The suicide note is a valuable source of information for assisting police forces in equivocal death investigations. The present study endeavored to develop statistical prediction rules to discriminate between genuine and simulated suicide notes. Discriminant function analysis was performed on a sample of 33 genuine and 33 simulated notes to identify variables that serve as best predictors of note authenticity. Receiver operating characteristic analysis was then applied to validate these models and establish decision thresholds. The optimal model yielded an accuracy score of 82, with average sentence length and expression of positive affect being particularly effective at discriminating between the notes. Theoretical implications are discussed as are the practical advantages of applying receiver operating characteristic analysis in the investigation of equivocal deaths.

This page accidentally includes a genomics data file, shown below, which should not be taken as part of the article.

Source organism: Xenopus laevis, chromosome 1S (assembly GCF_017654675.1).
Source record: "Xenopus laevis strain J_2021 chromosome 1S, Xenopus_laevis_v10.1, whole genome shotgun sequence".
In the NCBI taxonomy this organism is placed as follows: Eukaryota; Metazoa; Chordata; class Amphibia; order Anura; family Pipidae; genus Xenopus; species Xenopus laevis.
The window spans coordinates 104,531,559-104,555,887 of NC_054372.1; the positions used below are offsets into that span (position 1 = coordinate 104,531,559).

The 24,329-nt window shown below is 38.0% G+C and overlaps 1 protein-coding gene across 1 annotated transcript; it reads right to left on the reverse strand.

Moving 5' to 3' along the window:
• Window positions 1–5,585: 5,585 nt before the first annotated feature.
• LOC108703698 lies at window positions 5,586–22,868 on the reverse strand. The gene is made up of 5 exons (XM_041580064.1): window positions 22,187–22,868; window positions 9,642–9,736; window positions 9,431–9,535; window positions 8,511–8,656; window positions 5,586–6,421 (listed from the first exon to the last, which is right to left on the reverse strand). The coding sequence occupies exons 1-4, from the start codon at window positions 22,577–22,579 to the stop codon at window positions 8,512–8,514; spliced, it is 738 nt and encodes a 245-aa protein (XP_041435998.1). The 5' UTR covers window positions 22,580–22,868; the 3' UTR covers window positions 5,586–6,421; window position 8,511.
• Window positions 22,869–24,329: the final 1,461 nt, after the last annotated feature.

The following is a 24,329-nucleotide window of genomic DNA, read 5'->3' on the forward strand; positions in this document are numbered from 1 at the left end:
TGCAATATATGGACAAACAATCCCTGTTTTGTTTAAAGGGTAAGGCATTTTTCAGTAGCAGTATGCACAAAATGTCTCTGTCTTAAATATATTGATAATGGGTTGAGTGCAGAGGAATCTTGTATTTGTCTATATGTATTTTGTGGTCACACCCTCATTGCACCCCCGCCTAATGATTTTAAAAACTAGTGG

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Archives of Suicide Research
Department of Psychology

Jones, N.J. (Natalie J.), & Bennell, C. (2007). The development and validation of statistical prediction rules for discriminating between genuine and simulated suicide notes. Archives of Suicide Research, 11(2), 219–233. doi:10.1080/13811110701250176